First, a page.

An overhead view of a hockey arena with players on the ice
Players warm up in the arena formerly known as the Metro Centre, which is set to host the Halifax portion of this year’s World Junior Hockey Championship. — Photo: Zane Woodford

Halifax councillors won’t stop this winter’s IIHF World Junior Hockey Championship after a shake-up at Hockey Canada.

“I’m optimistic,” Mayor Mike Savage said during a council meeting on Tuesday.

“I think we will do a great job on hosting these games. There’s unknowns and unforeseeable events, as there is with everything that we do, but at this point in time, I think the change that happened today was pretty significant and had to be done.”

Hockey Canada has been in a downward spiral for months. TSN reported in May that it settled a lawsuit with a woman who said she was sexually assaulted by a group of eight CHL players at a Hockey Canada event in London, Ont. in 2018. Then it came to light that Hockey Canada was using player fees from across the country to build up a fund for those kinds of sexual assault settlements. Sponsors like Nike, Tim Hortons, and Canadian Tire have bailed, the federal government has frozen funding, and Hockey Nova Scotia is no longer sending fees up to Hockey Canada.

There’s also an investigation underway into a gang sexual assault in Halifax during the 2003 World Junior Hockey Championship, the last time the city hosted the tournament.

This year, Halifax is set to host the championship with Moncton, starting in December, but the scandal has raised questions about whether the tournament should go ahead as planned.

On Friday, Savage and Moncton Mayor Dawn Arnold released a joint statement expressing their concern “about Hockey Canada’s lack of judgement and professionalism.”

“We look for meaningful changes within Hockey Canada prior to the World Junior Championship taking place in our cities,” the mayors said.

That statement followed a similar one on Thursday from Premier Tim Houston, who called for “meaningful changes” before the tournament could go ahead.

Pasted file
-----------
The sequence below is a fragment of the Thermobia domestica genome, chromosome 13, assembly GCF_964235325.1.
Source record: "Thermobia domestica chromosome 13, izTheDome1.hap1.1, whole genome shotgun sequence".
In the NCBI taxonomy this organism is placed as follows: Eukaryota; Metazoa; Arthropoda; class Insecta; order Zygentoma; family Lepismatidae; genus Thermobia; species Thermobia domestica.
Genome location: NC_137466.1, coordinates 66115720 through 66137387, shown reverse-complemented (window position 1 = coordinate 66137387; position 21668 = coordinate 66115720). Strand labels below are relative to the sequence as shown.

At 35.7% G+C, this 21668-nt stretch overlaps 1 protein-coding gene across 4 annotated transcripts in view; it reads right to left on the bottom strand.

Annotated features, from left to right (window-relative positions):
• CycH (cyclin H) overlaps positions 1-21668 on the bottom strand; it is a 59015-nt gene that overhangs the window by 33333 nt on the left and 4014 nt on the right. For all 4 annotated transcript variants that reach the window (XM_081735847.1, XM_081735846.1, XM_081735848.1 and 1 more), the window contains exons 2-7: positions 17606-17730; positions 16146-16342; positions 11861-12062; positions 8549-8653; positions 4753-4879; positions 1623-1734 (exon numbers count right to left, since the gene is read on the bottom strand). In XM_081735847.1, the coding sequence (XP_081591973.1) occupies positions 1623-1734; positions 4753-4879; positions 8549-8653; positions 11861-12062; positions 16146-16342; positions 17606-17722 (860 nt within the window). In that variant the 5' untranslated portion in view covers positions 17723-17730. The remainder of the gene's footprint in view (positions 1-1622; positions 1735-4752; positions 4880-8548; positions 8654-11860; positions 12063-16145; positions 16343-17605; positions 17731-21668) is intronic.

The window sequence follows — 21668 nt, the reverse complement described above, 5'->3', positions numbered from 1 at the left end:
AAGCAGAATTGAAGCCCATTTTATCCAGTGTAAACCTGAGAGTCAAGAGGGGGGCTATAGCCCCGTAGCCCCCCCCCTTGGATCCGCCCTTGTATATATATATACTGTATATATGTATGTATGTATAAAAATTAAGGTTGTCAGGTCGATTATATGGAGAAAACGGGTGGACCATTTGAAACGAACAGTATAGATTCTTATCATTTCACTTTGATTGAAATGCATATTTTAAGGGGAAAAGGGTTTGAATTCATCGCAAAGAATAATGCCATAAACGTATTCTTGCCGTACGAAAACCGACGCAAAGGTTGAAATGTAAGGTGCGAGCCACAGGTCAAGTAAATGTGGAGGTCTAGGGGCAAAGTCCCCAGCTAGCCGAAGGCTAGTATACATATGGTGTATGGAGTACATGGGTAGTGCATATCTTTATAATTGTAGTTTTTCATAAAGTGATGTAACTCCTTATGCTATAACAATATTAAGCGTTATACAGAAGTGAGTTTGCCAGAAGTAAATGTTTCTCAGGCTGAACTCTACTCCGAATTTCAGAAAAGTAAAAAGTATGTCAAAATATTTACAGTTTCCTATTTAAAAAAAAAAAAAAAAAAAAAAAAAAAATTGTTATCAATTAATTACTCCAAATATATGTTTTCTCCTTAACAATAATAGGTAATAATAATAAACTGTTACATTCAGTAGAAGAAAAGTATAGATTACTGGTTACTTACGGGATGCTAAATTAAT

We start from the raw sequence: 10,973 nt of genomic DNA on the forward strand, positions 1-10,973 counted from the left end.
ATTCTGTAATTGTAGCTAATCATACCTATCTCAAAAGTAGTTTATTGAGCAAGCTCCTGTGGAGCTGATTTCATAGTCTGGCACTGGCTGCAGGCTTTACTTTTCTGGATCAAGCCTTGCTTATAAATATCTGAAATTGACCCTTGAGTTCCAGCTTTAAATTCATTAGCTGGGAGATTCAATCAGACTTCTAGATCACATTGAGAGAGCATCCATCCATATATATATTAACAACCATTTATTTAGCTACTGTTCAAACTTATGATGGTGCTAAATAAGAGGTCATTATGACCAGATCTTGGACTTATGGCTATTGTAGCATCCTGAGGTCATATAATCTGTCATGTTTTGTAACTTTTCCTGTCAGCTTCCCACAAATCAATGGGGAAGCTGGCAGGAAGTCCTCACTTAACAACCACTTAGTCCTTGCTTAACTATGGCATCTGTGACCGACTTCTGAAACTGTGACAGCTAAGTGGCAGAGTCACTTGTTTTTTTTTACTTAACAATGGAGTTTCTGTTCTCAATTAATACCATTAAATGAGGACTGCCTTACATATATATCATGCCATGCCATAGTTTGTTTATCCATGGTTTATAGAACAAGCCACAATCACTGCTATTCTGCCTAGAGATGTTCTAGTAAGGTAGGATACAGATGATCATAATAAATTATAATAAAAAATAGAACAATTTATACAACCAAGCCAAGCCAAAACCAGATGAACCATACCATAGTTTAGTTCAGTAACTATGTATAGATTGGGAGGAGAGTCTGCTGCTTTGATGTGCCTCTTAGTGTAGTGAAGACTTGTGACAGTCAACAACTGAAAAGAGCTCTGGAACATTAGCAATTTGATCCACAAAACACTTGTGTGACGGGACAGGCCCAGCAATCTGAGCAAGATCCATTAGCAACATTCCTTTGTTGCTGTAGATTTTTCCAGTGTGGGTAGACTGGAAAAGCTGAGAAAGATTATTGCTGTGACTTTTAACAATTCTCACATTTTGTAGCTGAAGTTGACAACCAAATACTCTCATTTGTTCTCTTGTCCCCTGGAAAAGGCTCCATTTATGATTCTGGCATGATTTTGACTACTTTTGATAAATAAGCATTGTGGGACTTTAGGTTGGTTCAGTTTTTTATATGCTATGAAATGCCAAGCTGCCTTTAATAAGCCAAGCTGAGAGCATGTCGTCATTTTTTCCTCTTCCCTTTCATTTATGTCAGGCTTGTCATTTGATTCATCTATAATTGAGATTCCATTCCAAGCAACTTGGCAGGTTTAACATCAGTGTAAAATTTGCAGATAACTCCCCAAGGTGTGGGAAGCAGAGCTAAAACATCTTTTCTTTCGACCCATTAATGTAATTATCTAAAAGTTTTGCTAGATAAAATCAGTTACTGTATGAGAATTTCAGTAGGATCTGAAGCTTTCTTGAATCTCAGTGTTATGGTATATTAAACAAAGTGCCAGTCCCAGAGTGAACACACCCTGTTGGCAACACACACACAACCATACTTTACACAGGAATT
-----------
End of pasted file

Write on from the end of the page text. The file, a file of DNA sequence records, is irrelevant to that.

And on Tuesday, Hockey Canada announced chief executive officer Scott Smith and the organization’s whole board were stepping down.

“An interim management committee will be put in place, which will guide the organization until no later than a newly constituted Board appoints a new CEO to lead the organization,” the organization said in a statement.

Houston released a new statement on Tuesday, along with New Brunswick Premier Blaine Higgs, calling the leadership change “an important step toward accountability and meaningful change.”

“There are still investigations underway, and clearly there is more to be done, but we are pleased to see these changes and hope it signals they will address the ongoing issues within the organization,” the premiers said.

Halifax negotiating terms with Hockey Canada

On Tuesday evening, council received a public update on the tournament, which was added to the agenda on Friday.

Deputy chief administrative officer Denise Schofield briefed councillors on the process to secure the tournament: HRM was invited to submit a bid after the International Ice Hockey Federation (IIHF) removed the event from Russia due to its invasion of Ukraine. The municipality teamed up with Moncton to submit a bid, and the two cities were awarded the event in May. The municipality is providing funding to Hockey Canada, along with Nova Scotia, Moncton, and New Brunswick.

“All four orders of government have been negotiating with Hockey Canada on consistent wording in light of the situations that have been ongoing to ensure that the event at both locations are safe, they have all the proper protocols in place. That negotiation is still ongoing,” Schofield said.

Schofield said the IIHF granted the rights to the event to Hockey Canada.

“The IIHF could remove those rights from Hockey Canada but they have not done that, much like they removed the rights from Russia,” Schofield said.